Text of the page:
Suppressed Immune System
This one is the most important, I think. As soon as I realize that I am feeling the effects of a Breakup, I start being super-diligent in taking my vitamins and taking care of myself. Trust me, getting sick AND dealing with heartbreak at the same time is not an easy course.
The Drug Withdrawal Factor
We’ve pretty much established that there’s a surge or drop in hormones and chemicals in your body when you’re on this emotional rollercoaster. I showed you that with the neurochemical factors earlier.
So, when you’re on this wild ride of emotions, it often feels like you’re going through drug addiction withdrawal. I came across this insightful article from The Big Think. It argued that the hormone fluctuations in our brains during a breakup are eerily similar to those experienced during drug withdrawal. MRI scans have shown that the pain of a breakup can look a lot like the pain of a severe burn or a broken arm. (Source)
So, when my clients ask me why a breakup is hitting them harder than they expected, I often tell them that, scientifically speaking, they’re essentially going through drug withdrawal.
They were hooked on the feelings their ex gave them, and now that’s gone.
If you think about how addiction treatments work, they don’t just cut people off; they gradually reduce the drug. But with breakups, it’s like you’re cut off cold turkey, left to handle the aftermath by yourself.
This brings us to another crucial aspect: the emotional investment.
I was working on an article yesterday, arguing that not all breakups are created equal.
Typically, someone who breaks up after a month-long relationship hasn’t invested enough for it to hurt long-term, especially when compared to someone who’s been with their partner for two years.
The key difference, I believe, is the emotional investment in the relationship.
The Month Long Example:
Consider someone who’s only been with their ex for a month.
There’s usually not much time or energy poured into that relationship. Sure, the chemistry might be intense, but the sheer amount of time invested isn’t substantial.
Plus, there aren’t usually many future plans or dreams tied into a month-long relationship. You haven’t had ample time to intertwine your lives, routines, or habits.
The Two Year Example:
Now, compare that to someone who’s been with their ex for two years. They’ve invested a lot of time, energy, and even money. They’ve dreamt of the future, maybe even discussed marriage.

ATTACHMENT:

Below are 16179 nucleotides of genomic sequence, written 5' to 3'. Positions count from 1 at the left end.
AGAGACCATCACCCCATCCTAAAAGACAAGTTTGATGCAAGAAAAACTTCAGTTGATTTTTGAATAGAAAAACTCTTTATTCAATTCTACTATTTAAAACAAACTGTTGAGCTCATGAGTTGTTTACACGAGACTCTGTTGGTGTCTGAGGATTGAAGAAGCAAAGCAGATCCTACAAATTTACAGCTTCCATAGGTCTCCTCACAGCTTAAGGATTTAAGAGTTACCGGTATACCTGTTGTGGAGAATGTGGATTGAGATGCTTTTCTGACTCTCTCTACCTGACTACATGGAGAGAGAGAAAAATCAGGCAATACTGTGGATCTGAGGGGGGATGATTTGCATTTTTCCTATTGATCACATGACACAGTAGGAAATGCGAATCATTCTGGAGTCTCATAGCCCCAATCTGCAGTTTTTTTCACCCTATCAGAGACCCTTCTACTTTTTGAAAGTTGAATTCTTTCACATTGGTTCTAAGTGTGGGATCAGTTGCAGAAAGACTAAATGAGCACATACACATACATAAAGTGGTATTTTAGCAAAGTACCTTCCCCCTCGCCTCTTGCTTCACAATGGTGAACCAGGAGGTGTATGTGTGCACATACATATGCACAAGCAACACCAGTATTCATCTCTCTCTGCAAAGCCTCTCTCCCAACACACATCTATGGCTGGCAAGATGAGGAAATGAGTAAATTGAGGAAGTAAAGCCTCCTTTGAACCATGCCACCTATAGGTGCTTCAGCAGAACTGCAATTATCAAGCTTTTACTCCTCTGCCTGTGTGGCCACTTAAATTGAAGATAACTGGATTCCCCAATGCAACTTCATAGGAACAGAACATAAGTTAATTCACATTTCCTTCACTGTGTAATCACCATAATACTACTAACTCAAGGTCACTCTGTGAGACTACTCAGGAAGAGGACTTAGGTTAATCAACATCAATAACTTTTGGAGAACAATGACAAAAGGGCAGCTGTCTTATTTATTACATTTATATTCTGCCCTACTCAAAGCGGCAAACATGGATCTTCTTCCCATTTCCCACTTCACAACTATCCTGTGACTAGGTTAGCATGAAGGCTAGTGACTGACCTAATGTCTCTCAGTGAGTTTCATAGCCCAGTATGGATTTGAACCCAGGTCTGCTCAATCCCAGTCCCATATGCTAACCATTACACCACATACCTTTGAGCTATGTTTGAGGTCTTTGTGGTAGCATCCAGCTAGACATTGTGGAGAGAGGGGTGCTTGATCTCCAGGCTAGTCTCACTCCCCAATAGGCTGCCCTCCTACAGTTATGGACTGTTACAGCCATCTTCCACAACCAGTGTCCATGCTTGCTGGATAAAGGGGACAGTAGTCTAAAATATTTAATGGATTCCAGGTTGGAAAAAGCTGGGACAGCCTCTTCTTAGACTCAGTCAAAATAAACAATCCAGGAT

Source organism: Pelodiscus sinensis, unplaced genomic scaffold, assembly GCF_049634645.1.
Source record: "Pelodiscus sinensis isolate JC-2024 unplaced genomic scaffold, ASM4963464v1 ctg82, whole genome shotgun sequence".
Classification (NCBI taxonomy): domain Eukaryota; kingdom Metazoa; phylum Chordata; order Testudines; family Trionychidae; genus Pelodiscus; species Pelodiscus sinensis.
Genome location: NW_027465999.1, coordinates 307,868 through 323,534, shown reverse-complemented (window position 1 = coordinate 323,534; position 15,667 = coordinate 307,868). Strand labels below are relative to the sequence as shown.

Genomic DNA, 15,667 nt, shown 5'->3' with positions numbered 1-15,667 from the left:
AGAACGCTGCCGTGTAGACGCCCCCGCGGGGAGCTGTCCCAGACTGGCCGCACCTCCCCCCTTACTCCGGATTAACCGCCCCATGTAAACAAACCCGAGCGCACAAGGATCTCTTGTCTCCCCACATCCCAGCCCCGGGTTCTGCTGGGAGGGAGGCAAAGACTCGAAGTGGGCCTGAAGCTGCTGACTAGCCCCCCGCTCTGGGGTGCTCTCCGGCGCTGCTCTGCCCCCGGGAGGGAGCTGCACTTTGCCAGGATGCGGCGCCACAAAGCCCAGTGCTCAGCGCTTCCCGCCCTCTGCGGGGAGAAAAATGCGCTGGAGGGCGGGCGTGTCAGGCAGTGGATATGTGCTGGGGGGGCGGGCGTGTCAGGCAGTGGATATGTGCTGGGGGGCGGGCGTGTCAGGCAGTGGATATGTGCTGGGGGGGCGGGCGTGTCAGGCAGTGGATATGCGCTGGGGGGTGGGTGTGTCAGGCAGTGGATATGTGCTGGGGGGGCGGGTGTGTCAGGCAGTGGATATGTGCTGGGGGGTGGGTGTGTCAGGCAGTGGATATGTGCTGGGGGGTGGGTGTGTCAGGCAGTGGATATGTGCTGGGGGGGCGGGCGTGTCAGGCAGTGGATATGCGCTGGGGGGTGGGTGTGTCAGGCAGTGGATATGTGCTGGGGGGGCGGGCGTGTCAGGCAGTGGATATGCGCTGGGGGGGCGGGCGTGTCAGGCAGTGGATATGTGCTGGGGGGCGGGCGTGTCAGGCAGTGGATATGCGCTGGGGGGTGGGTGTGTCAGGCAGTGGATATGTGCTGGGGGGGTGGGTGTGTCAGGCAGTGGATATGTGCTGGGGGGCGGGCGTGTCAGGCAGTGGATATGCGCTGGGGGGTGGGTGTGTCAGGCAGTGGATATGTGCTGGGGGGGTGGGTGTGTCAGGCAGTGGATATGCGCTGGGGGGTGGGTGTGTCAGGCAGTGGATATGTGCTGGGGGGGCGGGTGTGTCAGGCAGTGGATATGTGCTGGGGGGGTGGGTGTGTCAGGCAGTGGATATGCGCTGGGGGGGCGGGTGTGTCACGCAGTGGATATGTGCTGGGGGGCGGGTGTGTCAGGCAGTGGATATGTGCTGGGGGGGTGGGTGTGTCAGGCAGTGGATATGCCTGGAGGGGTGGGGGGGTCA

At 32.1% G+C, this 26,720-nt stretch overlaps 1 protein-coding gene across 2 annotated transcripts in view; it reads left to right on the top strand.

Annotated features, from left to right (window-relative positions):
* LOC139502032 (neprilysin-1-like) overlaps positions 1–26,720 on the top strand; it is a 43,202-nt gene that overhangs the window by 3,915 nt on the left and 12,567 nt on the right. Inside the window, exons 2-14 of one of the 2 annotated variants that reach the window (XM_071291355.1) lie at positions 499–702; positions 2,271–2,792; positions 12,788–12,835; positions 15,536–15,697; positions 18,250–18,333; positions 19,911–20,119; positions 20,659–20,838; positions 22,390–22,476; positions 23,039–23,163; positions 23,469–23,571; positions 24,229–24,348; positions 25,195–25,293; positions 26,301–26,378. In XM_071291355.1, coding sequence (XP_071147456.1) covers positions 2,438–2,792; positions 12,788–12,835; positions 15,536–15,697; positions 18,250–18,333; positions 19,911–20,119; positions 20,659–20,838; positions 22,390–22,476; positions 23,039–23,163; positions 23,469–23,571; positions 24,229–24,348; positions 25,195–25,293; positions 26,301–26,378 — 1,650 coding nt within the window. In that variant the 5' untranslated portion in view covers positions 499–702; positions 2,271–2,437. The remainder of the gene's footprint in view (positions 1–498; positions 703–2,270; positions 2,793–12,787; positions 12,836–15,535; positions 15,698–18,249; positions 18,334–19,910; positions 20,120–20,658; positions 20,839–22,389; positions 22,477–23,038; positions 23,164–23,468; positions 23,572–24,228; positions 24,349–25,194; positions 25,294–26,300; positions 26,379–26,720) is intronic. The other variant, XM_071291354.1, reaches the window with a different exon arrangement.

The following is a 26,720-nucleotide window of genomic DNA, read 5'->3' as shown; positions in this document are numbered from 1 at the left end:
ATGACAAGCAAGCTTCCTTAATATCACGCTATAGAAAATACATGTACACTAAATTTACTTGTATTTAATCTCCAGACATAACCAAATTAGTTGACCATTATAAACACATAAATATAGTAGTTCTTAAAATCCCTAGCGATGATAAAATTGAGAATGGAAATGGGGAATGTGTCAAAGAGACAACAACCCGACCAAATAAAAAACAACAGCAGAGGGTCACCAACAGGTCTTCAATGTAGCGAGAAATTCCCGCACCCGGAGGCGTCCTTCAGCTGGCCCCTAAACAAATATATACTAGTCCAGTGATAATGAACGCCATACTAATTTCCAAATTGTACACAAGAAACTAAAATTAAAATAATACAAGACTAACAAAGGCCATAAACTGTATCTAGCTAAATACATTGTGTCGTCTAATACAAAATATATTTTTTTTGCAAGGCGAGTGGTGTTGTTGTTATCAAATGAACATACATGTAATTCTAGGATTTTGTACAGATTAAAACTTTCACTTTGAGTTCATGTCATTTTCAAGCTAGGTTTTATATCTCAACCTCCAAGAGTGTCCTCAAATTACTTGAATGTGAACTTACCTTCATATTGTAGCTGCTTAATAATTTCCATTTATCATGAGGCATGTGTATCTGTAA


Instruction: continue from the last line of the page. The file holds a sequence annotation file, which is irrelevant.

Their lives, routines, and habits have become deeply intertwined. If you’re accustomed to certain daily routines, having them suddenly cut off feels jarring. We touched on the drug withdrawal analogy earlier, but cutting out these routines amplifies the pain.
So, it’s crucial to consider the relationship’s duration. Generally, from what I’ve observed, the longer you’ve been with your ex, the more the breakup tends to linger.
The Codependency Issue
Then there’s the issue of codependency.
What I’ve noticed is that a majority of people who visit our website and those I engage with in my coaching sessions often exhibit the anxious attachment style. Our internal surveys support this observation.
The significance of this is that individuals with an anxious attachment style harbor a deep-seated fear of abandonment.
When this fear is triggered or realized, as in the case of a breakup, they often react in extreme ways to rectify the situation. They might scour the internet for advice on winning their ex back, plead with their ex, or display other anxious, desperate behaviors.
This all ties back to their anxious attachment style.
However, there’s a deeper issue that often goes unnoticed: many of my clients appear to be in highly codependent relationships. This aligns with the understanding that a hallmark trait of codependency is an anxious attachment style. The two are interconnected and can cause the following problems for you:
- Loss of Self-Identity: Individuals with an anxious attachment style often seek validation and reassurance from their partners. When combined with codependency, this can lead to a complete loss of self-identity, where one’s sense of self-worth is entirely dependent on the partner.
- Emotional Dependency: Both anxious attachment and codependency involve a high degree of emotional reliance on a partner. This can create an unhealthy dynamic where one person feels constantly insecure and needs constant reassurance, while the other may feel overwhelmed or trapped.
- Fear of Abandonment: Anxious attachers often fear abandonment, and this fear can be exacerbated in a codependent relationship. The constant need for reassurance can push partners away, ironically leading to the feared outcome.
- Lack of Boundaries: Codependency often involves blurred or non-existent boundaries. When paired with anxious attachment, this can lead to overstepping, a lack of personal space, and an inability to recognize where one person ends and the other begins.